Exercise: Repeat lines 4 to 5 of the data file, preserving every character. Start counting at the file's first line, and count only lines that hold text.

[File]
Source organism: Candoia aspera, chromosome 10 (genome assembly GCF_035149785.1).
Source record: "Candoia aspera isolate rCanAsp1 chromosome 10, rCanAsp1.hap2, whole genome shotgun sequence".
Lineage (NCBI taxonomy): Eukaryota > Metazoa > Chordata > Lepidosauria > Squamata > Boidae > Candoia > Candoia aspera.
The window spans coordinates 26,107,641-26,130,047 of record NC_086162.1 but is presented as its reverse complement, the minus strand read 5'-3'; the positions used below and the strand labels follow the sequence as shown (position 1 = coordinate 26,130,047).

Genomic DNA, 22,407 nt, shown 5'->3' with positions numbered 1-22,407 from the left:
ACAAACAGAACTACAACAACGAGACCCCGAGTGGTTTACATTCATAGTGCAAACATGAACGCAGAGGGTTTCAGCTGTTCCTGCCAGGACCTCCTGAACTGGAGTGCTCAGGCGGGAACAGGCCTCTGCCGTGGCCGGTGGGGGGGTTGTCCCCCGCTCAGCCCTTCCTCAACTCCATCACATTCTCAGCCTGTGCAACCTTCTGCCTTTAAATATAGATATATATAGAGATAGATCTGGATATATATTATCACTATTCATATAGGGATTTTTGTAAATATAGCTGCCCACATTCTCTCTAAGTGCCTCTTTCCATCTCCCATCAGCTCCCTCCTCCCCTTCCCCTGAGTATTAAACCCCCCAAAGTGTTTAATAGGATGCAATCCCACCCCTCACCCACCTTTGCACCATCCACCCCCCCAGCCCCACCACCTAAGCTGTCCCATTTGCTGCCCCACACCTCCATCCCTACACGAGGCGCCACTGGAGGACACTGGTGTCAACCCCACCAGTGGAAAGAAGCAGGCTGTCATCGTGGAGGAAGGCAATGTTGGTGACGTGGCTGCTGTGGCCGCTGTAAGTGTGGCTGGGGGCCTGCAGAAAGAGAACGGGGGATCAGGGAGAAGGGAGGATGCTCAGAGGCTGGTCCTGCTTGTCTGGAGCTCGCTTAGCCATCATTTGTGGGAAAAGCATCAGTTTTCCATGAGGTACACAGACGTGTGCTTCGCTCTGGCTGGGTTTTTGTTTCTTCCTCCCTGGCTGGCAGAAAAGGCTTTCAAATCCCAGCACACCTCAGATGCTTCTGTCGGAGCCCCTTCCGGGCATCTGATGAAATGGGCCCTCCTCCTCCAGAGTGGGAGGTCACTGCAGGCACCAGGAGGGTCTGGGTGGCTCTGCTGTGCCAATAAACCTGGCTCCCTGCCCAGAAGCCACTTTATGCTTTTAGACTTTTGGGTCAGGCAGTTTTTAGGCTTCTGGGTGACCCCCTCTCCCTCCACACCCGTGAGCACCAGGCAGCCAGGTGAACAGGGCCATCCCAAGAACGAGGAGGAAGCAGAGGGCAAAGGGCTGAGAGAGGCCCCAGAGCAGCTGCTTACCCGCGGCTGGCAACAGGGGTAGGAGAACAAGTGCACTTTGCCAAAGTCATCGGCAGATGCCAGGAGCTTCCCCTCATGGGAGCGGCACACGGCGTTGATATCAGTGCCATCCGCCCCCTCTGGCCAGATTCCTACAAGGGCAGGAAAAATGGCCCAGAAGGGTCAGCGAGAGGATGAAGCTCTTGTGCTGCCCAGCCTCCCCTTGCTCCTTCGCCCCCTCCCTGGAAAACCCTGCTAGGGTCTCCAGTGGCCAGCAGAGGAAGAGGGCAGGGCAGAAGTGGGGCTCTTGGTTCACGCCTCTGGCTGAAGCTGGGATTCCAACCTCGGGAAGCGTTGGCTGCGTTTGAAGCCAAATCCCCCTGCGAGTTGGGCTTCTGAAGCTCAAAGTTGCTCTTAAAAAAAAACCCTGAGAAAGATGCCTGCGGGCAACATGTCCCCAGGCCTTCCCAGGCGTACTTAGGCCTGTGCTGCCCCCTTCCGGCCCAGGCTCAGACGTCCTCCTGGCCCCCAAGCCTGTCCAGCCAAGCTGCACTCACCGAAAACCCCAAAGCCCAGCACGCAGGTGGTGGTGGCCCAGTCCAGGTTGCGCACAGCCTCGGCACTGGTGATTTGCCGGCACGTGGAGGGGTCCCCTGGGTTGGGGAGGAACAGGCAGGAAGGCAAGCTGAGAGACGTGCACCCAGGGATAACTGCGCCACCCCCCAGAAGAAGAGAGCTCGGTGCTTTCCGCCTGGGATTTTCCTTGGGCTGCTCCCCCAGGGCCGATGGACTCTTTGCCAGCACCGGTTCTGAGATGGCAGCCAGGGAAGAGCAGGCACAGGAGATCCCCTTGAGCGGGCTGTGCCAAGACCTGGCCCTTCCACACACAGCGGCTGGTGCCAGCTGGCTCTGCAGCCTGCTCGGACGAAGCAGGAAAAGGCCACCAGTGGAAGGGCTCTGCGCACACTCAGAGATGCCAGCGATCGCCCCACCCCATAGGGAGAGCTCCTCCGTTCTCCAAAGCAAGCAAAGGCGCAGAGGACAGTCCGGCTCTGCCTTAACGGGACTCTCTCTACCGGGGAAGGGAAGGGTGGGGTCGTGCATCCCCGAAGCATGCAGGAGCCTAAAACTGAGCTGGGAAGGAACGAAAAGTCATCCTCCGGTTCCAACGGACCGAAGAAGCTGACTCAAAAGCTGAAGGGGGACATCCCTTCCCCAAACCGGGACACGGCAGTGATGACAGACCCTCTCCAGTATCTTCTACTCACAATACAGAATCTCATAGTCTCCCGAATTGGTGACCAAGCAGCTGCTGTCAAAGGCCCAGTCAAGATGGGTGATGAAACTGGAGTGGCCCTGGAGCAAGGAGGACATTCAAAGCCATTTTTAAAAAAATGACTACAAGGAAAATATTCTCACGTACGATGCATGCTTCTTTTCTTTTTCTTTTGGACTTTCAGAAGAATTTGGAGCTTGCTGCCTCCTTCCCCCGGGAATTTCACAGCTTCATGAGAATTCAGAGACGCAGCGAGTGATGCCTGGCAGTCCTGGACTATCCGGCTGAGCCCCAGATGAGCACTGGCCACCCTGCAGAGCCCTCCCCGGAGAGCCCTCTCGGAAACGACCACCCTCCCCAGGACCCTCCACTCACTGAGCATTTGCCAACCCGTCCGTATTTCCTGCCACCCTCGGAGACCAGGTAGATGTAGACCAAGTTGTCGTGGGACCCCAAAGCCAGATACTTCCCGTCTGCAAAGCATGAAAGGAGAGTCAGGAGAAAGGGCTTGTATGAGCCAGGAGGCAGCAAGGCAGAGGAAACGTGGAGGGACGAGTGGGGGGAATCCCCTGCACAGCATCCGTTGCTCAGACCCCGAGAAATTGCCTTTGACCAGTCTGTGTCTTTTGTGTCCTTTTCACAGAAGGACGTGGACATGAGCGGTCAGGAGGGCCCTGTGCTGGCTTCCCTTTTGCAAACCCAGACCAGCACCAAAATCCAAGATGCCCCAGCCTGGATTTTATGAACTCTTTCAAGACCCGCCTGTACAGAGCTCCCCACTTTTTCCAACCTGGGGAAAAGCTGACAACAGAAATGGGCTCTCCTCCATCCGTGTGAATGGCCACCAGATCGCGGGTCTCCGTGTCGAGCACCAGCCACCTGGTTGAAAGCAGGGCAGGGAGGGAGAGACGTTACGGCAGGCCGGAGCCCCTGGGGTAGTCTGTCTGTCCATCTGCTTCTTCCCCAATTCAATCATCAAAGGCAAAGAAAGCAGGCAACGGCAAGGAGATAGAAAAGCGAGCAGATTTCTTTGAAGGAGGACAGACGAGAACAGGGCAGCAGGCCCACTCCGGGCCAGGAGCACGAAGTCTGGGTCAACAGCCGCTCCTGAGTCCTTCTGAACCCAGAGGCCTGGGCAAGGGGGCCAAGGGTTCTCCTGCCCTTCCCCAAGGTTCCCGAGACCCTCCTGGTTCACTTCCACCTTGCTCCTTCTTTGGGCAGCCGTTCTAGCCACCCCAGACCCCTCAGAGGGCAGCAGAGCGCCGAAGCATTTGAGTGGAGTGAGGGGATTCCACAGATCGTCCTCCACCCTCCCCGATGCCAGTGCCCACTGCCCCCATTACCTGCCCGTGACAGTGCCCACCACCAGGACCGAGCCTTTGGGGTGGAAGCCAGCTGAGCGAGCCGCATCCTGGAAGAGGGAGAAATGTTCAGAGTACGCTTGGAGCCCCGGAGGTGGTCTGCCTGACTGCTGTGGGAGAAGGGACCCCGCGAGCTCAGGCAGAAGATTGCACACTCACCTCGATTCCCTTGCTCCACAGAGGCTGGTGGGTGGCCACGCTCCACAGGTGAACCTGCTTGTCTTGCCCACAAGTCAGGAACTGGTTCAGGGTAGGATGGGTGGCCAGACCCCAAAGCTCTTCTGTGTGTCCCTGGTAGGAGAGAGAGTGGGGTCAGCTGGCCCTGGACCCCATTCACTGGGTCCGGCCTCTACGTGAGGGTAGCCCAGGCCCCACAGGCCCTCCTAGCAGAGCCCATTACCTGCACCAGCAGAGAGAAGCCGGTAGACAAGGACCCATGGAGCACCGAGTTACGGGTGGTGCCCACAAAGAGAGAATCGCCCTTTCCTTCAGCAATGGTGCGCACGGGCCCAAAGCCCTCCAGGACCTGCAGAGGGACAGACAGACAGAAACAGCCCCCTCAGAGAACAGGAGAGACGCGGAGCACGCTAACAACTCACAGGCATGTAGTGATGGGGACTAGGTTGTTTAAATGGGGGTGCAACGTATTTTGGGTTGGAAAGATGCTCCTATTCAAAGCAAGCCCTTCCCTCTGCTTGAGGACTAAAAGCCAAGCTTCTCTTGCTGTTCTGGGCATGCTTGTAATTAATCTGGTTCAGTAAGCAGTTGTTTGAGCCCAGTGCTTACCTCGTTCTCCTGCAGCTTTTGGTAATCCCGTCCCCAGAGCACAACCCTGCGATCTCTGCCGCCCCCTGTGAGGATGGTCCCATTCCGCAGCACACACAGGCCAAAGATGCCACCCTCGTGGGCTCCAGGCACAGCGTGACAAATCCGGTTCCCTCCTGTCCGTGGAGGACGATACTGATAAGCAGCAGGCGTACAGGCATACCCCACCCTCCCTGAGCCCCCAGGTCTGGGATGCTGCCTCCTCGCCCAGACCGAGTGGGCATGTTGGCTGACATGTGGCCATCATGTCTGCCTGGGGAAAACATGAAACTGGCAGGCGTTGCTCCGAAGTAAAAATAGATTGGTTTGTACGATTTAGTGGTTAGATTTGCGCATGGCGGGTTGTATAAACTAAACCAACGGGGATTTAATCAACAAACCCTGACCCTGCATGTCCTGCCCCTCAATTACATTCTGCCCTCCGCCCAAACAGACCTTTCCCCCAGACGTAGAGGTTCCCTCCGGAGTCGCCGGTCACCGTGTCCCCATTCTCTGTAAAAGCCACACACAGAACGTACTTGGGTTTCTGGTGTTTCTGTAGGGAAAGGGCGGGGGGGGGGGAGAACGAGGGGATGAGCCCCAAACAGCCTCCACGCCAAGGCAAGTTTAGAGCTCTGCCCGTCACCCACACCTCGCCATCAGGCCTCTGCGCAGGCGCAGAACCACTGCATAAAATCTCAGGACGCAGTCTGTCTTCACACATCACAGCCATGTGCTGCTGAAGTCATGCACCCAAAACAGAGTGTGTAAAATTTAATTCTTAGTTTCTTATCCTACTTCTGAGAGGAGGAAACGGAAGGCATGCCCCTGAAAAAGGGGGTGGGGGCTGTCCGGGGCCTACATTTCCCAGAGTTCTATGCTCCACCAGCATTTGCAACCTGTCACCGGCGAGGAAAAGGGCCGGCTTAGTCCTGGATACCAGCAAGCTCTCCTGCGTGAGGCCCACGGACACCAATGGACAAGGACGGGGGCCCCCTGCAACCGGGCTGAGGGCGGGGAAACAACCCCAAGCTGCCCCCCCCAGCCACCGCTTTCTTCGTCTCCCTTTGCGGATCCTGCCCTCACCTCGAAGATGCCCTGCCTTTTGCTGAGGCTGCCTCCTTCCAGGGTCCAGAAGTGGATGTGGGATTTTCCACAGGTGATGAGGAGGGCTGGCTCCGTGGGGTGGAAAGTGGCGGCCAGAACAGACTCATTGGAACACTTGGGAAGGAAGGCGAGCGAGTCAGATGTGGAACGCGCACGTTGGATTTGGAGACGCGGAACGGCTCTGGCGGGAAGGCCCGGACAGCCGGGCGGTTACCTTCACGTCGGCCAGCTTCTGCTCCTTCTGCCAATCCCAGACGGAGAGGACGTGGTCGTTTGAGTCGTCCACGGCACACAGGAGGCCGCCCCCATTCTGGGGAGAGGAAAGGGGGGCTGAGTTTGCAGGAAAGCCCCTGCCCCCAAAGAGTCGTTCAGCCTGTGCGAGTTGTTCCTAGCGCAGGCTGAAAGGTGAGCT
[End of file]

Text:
The window spans coordinates 26,107,641-26,130,047 of record NC_086162.1 but is presented as its reverse complement, the minus strand read 5'-3'; the positions used below and the strand labels follow the sequence as shown (position 1 = coordinate 26,130,047).

Genomic DNA, 22,407 nt, shown 5'->3' with positions numbered 1-22,407 from the left: